The man behind the music
In a time when alt. country borders on formulaic, Drew Vass offers a dose of homegrown originality. His simple playing style speaks of country roots, while his improvisations whisper jazz. Meanwhile, his lyrics figuratively place Bible and whiskey, fact and fiction side by side.
Vass describes himself as a bit of a “sophisticated country boy,” admitting that you might find him on an old tractor, or splitting wood, but most likely in (dirt-stained) kakis and a button-down shirt, which he suggests more or less sums up his personality. He holds a degree in English and is on newsstands nationwide as a professional writer and journalist, but says you’re more likely to catch him listening to Willie Nelson on vinyl than delving into a literary classic.
Vass’s musical background spans more than 25 years, ranging from banging on his childhood guitar to studying music theory. He started out by playing saxophone and learning to read and write music, before his creative instincts shifted him toward self-learning and improvisation, most notably on bass guitar and guitar.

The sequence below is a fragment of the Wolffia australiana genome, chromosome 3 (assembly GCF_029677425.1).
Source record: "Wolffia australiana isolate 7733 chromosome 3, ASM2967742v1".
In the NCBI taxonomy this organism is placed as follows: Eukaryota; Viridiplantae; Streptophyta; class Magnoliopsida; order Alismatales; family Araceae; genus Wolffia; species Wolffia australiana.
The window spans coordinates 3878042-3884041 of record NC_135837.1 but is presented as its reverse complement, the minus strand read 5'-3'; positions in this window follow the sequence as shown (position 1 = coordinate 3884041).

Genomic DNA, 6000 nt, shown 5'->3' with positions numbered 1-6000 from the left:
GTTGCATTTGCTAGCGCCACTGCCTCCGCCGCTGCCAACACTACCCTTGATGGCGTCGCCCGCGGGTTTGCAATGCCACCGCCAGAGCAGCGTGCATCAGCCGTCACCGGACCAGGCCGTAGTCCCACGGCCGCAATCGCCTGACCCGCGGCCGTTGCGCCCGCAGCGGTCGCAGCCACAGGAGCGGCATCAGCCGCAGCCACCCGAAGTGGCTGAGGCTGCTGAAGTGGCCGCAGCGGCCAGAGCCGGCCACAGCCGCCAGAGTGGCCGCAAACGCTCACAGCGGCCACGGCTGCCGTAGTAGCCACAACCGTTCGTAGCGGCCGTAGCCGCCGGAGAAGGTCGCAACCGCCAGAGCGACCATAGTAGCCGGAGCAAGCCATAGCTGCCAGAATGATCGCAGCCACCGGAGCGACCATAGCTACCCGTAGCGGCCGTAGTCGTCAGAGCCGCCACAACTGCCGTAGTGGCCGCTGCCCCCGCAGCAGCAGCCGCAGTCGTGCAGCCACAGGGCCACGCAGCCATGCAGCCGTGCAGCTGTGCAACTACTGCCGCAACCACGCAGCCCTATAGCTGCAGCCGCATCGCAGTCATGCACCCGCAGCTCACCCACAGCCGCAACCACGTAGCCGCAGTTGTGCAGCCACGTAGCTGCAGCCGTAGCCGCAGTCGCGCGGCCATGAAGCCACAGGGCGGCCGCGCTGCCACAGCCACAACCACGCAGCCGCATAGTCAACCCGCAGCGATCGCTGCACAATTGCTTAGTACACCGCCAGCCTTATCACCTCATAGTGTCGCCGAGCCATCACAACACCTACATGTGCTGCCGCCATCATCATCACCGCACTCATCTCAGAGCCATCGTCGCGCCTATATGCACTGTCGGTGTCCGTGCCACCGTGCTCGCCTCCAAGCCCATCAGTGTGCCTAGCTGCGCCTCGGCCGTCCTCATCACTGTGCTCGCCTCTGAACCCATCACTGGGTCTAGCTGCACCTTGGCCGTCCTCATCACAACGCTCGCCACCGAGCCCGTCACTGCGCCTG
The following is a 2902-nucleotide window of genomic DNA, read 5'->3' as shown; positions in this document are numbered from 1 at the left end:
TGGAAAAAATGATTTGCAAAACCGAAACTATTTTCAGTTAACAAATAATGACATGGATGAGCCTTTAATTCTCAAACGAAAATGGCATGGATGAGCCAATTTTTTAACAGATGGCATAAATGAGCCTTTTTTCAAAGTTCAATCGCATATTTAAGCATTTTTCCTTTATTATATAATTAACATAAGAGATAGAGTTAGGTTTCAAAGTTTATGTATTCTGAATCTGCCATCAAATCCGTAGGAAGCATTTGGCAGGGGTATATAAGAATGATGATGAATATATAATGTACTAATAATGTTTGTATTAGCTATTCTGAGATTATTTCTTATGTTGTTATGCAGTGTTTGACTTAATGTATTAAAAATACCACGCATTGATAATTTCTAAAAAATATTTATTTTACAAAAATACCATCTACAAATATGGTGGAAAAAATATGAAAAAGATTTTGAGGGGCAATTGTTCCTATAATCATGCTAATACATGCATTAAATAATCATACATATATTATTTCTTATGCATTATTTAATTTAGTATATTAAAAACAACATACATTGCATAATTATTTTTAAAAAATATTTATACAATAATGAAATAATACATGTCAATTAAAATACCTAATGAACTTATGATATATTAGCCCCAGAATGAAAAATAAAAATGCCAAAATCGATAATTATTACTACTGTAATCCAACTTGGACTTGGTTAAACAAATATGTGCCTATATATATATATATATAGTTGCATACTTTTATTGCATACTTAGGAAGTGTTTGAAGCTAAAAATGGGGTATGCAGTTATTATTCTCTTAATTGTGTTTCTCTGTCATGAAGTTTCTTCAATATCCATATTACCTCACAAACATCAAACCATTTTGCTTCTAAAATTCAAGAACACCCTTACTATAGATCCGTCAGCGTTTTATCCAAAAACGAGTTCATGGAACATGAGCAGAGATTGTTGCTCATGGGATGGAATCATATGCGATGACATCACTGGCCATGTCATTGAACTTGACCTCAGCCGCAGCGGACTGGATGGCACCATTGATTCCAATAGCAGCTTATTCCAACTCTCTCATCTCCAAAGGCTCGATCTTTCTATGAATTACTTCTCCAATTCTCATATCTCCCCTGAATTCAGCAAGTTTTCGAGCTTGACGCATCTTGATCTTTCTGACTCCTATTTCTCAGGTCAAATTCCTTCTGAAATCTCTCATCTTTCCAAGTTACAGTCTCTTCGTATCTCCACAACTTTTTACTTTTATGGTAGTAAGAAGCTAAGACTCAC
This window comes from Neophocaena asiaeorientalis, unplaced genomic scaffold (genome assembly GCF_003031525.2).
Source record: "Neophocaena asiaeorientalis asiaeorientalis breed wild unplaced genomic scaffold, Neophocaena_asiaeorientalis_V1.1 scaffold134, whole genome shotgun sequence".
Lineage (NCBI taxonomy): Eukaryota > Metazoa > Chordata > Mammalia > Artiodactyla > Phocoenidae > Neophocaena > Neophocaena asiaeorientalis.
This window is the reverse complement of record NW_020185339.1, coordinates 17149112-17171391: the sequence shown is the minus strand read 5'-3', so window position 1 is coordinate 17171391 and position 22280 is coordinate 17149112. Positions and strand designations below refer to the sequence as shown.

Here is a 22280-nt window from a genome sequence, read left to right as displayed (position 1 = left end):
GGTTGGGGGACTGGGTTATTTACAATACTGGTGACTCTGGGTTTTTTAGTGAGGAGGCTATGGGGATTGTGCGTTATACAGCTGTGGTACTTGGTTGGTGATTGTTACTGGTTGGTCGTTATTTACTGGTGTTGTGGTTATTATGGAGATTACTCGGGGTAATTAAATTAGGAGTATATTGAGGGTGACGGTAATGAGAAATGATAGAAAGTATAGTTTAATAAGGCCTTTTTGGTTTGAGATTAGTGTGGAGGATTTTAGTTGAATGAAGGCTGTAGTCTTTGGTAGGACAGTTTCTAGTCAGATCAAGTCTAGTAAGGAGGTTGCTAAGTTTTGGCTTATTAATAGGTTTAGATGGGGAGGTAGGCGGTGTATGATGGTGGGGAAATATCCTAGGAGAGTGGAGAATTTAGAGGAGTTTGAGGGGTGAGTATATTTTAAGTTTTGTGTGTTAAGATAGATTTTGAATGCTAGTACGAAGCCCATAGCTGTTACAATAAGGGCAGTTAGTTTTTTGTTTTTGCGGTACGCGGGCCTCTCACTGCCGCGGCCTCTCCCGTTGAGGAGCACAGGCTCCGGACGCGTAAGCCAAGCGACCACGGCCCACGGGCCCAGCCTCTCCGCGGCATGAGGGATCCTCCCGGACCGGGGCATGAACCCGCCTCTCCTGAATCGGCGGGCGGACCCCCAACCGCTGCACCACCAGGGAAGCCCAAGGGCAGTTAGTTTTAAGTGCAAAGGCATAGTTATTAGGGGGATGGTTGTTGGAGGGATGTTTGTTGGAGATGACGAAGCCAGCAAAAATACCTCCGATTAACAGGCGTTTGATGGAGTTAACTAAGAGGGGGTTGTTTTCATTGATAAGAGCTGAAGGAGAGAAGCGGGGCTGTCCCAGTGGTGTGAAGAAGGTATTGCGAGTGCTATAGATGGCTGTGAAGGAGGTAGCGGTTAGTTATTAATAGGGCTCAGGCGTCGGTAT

“I started out in what I guess you’d call the right way, but my early experiences with jazz shifted me toward a new approach to music – one that feels more natural and instinctive for me,” he says.
Vass’s lyrics are tightly laced with country living (he grew up on a small horse farm in rural Virginia) and the early influences of southern Baptist culture, but those elements are set free by double entendre and improvisation. His father was an avid horseman and a successful business man, who Vass says “never stopped working.” His mother came from the hills of southwest Virginia, where he says, “You killed it, grew it, or you didn’t get to eat it,” then moved to the city with one month’s rent in her pocket.
Released in January 2010, Vass’s initial album, “rudimentary,” reflects life experiences through a collection of what he describes as “half-baked and roughly finished song ideas,” meant to fling him into the songwriting arena. His recordings include everything from acoustic guitar, bass and drums, to a vintage tenor saxophone – all played by the songwriter himself. In his 30s, he says life came full circle, when he married his high school sweetheart, moved back to rural Virginia and became the proud father of two, concluding that, “For the most part, my song remains the same.”